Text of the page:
Real-time evidence mapping, 3D views are big benefits

The sergeant maps his scenes using a Sokkia SRX5 fully-robotic, single operator total station with an Archer Field PC that runs MapScenes Evi-dence Recorder (EVR) Version 7.0 and MapScenes Forensic CAD software. The total station cuts manpower in half, and can shoot a scene of up to 1,500 feet requiring only one operator. The scene evidence is mapped and recorded by MapScenes EVR. With the press of a button, the software captures angles and distances from the total station and stores the 3D position. Finally, the points are downloaded into the Forensic CAD software, usually in 3D, to clearly show scene evidence, and vertical mapping details such as blood spatter and bullet trajectories, among other details.

Forystek notes that the evidence recording software’s ability to show scene points and line work as he shoots is a huge advantage because it means there are no missed points. Further-more, the software’s 3D-view feature yields essential visual verification of point elevations.

The Forensic CAD program is equally compelling. “If the evidence has been collected properly, you can really do some great things (with the CAD software) to show different surfaces and how bullets traveled through them, or how they may have affected a crash scene,” said Forystek.

Clearly, using the best available technology to measure and map a crime scene is pivotal, as Forystek has learned. There are several total-station brands to choose from. Veppert of the Professional Society of Forensic Mapping has mapped many crash scenes in his career and uses a total station. He also is an advisor to the Summit Metro Crash Response Team (SMcRT) in Summit County, Ohio, which, after considering several brands of total stations, chose Sokkia.

“Sokkia, I know for a fact, has really gone out of its way to make sure we have the options and applications that are most needed by police in forensic mapping,” Veppert said.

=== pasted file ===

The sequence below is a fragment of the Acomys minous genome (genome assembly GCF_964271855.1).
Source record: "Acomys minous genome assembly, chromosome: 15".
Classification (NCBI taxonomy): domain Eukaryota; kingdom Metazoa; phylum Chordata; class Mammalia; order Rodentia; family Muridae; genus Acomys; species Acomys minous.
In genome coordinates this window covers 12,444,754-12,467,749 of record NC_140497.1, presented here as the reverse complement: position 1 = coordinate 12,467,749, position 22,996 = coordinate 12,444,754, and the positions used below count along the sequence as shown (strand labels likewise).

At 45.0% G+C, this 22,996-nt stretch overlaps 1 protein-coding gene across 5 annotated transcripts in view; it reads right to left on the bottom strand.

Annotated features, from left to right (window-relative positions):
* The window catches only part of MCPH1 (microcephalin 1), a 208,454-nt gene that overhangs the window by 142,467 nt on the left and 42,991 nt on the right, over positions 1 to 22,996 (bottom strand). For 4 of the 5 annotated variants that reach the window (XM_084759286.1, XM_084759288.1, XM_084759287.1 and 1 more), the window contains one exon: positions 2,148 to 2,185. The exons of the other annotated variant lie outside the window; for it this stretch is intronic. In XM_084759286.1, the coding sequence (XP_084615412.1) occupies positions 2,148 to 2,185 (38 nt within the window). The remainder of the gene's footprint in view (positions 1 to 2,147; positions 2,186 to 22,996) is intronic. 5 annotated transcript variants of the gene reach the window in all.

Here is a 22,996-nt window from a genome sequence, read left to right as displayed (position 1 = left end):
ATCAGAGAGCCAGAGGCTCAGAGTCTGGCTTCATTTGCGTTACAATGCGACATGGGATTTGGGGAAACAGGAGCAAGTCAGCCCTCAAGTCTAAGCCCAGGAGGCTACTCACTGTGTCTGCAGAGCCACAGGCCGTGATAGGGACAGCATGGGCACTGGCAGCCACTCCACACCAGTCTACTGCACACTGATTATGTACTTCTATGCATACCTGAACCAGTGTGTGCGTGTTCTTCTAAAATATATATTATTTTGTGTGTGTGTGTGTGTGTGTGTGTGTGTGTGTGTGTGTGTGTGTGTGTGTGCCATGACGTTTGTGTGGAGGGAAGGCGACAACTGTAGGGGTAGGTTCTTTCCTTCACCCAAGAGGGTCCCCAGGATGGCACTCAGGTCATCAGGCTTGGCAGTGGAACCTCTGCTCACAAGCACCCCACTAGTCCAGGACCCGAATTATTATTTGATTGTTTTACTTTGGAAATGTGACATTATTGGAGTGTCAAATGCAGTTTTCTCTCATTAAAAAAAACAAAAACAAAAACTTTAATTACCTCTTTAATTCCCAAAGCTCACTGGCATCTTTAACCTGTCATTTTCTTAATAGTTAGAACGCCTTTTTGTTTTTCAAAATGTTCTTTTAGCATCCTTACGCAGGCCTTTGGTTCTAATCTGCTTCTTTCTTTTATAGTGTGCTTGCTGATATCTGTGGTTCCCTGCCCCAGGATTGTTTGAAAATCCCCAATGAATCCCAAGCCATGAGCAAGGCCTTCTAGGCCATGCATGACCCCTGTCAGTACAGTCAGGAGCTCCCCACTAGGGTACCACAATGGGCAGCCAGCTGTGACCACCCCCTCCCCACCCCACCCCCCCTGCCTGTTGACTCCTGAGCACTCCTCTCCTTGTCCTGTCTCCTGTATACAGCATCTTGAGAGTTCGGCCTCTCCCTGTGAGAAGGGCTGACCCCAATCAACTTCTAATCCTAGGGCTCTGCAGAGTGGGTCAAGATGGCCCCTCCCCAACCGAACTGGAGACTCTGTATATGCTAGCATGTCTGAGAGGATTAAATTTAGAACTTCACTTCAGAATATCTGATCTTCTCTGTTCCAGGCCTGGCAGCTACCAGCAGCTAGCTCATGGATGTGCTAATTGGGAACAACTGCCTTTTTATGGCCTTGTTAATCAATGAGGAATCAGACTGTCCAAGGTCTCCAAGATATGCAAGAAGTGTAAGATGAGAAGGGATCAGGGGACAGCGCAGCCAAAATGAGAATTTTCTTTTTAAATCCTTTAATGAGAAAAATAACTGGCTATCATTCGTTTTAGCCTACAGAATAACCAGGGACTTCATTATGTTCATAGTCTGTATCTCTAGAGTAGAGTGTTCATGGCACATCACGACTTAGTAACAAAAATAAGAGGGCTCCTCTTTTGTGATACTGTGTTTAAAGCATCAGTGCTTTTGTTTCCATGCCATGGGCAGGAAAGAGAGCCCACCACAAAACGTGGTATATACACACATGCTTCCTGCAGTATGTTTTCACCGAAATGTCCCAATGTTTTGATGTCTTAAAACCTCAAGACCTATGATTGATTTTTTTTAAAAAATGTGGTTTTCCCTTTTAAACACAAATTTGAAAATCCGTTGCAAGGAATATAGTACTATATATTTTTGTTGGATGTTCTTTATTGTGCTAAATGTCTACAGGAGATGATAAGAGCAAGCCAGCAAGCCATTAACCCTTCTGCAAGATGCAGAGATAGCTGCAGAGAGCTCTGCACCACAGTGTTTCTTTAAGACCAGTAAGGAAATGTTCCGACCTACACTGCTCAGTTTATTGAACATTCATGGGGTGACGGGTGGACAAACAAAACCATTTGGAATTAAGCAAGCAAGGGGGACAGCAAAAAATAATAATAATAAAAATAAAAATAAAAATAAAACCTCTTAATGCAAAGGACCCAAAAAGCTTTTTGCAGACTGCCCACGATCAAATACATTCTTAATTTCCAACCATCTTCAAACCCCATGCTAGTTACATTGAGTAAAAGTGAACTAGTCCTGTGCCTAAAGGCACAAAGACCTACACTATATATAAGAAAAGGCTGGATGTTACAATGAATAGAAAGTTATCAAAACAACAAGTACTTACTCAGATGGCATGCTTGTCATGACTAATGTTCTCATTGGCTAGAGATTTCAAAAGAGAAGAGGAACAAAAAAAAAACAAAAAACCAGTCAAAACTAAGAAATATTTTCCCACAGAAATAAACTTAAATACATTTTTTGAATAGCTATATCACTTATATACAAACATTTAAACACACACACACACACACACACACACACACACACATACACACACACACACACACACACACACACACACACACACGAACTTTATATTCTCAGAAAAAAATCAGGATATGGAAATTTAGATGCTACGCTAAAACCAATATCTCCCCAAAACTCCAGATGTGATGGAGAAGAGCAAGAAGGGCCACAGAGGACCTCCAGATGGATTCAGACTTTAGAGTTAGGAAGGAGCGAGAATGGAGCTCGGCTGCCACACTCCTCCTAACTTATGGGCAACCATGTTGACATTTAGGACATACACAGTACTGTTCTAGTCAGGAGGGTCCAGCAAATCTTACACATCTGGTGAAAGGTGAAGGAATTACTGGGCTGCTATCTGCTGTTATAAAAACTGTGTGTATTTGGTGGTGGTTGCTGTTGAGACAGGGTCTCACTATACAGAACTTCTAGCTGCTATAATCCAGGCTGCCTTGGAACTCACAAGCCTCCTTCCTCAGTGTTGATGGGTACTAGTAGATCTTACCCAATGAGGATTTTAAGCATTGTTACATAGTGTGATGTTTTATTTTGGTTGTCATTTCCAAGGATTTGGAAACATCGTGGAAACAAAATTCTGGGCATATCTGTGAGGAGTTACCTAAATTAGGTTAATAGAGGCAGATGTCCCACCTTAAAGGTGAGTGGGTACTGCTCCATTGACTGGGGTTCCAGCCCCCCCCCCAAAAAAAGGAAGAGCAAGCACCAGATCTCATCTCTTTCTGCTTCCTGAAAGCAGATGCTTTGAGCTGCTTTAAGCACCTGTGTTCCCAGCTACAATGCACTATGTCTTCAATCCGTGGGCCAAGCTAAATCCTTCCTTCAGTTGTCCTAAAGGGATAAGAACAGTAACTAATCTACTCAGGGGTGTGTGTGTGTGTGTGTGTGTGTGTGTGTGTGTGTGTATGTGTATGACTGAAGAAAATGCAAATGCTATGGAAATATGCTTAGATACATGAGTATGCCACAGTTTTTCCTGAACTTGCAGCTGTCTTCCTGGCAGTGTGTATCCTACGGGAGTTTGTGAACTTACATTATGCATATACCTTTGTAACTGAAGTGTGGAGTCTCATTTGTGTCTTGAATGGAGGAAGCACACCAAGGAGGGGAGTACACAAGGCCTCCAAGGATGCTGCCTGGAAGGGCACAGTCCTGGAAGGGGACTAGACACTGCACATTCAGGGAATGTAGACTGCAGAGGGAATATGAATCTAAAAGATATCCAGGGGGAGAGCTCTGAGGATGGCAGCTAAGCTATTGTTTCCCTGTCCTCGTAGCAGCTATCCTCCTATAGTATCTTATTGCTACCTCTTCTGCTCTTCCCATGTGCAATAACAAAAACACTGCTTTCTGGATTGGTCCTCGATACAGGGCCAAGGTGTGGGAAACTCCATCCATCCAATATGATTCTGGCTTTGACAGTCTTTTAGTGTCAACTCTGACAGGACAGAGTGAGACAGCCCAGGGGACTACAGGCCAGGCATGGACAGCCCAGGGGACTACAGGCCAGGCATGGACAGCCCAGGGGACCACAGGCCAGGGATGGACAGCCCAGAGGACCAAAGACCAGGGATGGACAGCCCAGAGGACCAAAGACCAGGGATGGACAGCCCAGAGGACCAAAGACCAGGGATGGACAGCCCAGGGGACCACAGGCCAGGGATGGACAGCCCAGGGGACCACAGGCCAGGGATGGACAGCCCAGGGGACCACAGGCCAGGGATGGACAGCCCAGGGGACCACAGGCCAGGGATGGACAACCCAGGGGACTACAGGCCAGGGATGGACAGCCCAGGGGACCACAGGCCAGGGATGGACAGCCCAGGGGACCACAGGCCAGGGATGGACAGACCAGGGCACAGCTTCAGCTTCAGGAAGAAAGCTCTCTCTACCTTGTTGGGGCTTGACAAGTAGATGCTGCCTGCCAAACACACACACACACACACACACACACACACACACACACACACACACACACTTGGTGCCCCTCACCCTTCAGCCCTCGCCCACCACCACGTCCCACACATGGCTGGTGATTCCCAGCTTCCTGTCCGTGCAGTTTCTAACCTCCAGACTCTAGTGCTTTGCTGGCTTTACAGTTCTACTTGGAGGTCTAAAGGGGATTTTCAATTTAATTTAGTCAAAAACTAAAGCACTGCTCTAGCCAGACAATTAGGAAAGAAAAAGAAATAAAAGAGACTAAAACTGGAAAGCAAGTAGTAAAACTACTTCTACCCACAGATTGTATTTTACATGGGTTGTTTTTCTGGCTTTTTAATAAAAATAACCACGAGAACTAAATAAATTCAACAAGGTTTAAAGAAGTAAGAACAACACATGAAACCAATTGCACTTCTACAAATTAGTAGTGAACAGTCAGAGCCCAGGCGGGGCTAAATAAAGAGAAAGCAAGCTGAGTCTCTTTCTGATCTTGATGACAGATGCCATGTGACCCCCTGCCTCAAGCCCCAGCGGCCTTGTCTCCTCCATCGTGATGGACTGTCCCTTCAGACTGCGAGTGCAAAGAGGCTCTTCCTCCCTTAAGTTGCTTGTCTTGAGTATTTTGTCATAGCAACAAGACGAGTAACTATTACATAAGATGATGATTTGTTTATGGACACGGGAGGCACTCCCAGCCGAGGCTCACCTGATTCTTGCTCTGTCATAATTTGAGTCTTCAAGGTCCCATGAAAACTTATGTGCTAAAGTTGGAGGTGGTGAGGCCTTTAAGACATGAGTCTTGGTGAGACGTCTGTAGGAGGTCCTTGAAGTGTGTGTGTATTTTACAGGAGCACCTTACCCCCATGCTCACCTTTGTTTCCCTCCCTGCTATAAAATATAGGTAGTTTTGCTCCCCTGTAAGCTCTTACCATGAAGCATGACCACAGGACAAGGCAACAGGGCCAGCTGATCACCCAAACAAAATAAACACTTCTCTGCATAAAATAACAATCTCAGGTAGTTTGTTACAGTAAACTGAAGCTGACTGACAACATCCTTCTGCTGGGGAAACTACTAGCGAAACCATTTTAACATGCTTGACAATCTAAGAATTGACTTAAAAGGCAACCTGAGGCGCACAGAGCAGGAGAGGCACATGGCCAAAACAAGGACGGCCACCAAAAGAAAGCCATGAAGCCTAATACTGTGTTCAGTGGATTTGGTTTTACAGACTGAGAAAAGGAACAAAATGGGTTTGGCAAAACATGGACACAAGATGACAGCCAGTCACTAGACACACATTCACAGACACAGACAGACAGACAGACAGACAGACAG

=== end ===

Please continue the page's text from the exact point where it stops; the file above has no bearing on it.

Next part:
Tools to document a major homicide and a bus crash

Like Forystek, Mark Wood, a Sherman (Texas) Police Department patrol officer, realizes how the right technology can aid in the documentation of a crime scene. After using the Autodesk AutoSketch diagramming software for his crime scenes, he had to find another program, since this one was oriented primarily to engineers. Like Forystek, Wood uses a Sokkia total station—in this case, a Sokkia SET 30R3 along with Archer Data Col-lector with Evidence Recorder, and Mapscenes EVR/Forensic CAD because, as he puts it, these software programs are “reconstruction based.”

The SET5 30R3 total station uses high-precision reflectorless distance measuring with a narrow-beam visible laser, making it well suited to perform in tough environments.

Two incidents that Wood investigated offer insights on how technology dramatically ensures proper crime-scene mapping. In one incident, a man broke into the apartment of his estranged wife and killed her, his son, and an 18-month-old child with a knife, dismembering the bodies and taking the parts with him. Wood used his total station to map the scene since it could easily be taken from room to room by moving to previously established reference points. Most total stations used today have internal compensators that can increase the accuracy of the horizontal and vertical angles measured at the scene. With proper training and software, users can move their instrument throughout a building and achieve great results.

“The aspect I like about the total station is that anything you see—and cannot see—can be mapped,” said Wood.

Try vertical mapping

At many crime scenes, “vertical mapping” is particularly valuable. It involves mapping a wall, building, or a side view of a vehicle, for example. Vertical mapping is performed for dimensions that need to be mapped from a vertical surface, and often include blood spatter, bullet trajectories, and marks or angles in buildings, cars, bodies, or among other objects.

In another incident that Wood investigated, a bus traveling out of Houston went off the road in Sherman, crashing into a creek and killing 17 people. Again, Wood used the Sokkia SET 30R3 total station to map this scene. Reflectorless total stations will operate with or without a prism. As a prismless device, this total station can measure the distance to certain objects from virtually right up against its scope to several hundred or even several thousand feet away from the reference point location.